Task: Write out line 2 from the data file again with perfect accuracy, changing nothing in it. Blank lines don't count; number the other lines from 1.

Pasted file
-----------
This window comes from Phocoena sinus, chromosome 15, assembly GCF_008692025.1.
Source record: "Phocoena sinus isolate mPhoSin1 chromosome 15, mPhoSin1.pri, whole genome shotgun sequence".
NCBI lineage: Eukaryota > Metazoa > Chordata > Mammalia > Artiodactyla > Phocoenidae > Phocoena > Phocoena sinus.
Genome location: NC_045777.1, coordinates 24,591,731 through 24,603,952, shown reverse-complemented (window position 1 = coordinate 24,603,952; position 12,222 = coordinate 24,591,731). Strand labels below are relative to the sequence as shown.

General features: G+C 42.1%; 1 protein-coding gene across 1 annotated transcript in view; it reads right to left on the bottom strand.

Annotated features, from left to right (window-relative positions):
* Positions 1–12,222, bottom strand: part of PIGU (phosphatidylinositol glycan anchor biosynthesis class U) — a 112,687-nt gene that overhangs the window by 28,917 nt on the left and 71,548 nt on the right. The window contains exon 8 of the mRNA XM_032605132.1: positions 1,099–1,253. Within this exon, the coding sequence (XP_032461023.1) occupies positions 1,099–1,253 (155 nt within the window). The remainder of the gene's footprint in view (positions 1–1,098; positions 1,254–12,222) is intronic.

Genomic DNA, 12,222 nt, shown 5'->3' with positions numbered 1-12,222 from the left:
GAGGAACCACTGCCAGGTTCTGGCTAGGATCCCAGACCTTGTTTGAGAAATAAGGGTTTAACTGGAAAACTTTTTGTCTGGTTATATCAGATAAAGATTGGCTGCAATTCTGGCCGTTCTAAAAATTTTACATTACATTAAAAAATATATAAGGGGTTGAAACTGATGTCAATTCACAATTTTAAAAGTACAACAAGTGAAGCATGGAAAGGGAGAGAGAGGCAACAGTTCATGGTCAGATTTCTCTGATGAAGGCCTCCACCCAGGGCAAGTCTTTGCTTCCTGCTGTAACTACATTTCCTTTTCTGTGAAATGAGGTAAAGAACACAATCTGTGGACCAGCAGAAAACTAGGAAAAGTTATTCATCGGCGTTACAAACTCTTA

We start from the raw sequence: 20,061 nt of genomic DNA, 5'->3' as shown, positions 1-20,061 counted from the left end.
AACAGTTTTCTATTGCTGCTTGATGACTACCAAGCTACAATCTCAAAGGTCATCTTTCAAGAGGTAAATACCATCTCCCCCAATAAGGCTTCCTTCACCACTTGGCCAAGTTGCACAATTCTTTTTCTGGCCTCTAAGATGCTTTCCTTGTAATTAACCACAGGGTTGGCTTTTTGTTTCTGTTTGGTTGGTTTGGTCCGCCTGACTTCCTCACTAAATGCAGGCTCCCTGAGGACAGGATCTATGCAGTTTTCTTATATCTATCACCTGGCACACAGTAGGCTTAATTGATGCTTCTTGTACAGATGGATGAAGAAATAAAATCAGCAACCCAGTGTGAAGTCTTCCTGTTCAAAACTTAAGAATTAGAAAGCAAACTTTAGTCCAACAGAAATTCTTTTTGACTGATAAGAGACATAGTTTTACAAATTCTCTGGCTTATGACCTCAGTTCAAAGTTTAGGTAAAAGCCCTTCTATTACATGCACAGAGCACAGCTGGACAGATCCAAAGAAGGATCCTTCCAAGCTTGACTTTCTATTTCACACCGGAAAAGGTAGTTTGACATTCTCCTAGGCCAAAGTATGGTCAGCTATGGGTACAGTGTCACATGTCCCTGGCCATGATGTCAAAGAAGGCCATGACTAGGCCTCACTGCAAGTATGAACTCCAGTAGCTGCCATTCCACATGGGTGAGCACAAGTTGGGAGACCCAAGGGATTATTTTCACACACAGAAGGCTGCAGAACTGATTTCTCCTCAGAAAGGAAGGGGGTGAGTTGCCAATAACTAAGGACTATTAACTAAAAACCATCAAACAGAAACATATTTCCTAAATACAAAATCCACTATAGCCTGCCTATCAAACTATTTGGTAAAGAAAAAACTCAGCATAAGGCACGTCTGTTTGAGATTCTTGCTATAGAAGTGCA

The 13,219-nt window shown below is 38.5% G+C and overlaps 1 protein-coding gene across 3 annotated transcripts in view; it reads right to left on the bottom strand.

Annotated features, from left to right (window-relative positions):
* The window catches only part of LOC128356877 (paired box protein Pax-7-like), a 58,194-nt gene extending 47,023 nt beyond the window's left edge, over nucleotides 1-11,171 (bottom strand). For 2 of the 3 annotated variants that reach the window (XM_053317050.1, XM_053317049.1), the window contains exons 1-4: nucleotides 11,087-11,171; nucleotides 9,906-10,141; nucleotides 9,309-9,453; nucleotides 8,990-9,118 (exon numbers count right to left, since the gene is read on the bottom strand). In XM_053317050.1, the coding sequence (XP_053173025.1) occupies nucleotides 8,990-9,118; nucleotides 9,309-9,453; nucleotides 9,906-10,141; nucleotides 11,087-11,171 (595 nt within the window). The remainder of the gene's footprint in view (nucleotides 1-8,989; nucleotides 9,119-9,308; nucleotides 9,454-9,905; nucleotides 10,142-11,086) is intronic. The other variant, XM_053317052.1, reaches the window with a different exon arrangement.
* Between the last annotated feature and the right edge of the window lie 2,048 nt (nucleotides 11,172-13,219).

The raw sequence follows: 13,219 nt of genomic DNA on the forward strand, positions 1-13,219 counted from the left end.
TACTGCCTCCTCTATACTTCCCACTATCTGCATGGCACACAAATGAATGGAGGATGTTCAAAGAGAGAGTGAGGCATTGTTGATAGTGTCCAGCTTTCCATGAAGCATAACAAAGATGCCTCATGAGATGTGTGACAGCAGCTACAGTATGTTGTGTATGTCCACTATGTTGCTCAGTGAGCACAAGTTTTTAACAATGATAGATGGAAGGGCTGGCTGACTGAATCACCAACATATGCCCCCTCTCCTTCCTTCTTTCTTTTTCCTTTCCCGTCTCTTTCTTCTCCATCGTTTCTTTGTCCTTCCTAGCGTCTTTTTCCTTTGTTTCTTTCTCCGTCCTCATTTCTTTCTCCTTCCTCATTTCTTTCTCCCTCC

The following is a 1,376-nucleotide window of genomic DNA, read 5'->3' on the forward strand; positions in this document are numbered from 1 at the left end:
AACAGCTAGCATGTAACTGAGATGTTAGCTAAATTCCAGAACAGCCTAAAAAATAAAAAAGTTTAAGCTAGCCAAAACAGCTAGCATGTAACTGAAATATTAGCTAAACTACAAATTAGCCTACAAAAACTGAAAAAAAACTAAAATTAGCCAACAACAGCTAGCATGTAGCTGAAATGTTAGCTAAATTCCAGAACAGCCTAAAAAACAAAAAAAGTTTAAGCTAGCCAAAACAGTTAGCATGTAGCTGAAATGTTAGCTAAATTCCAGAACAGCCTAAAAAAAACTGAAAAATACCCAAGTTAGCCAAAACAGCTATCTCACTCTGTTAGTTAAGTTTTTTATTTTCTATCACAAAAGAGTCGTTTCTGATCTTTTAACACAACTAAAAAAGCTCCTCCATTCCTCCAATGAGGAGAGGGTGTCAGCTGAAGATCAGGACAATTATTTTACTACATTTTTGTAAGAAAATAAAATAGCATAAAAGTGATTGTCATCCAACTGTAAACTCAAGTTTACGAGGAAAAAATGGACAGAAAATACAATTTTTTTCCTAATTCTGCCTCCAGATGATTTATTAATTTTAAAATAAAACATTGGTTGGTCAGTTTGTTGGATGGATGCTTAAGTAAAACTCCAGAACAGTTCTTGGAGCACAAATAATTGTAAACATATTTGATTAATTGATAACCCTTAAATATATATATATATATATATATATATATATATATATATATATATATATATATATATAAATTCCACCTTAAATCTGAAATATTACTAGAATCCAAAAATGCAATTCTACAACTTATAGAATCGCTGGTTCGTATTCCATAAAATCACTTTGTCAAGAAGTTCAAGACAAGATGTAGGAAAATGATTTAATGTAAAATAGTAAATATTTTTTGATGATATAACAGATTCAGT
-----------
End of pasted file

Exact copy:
Source record: "Phocoena sinus isolate mPhoSin1 chromosome 15, mPhoSin1.pri, whole genome shotgun sequence".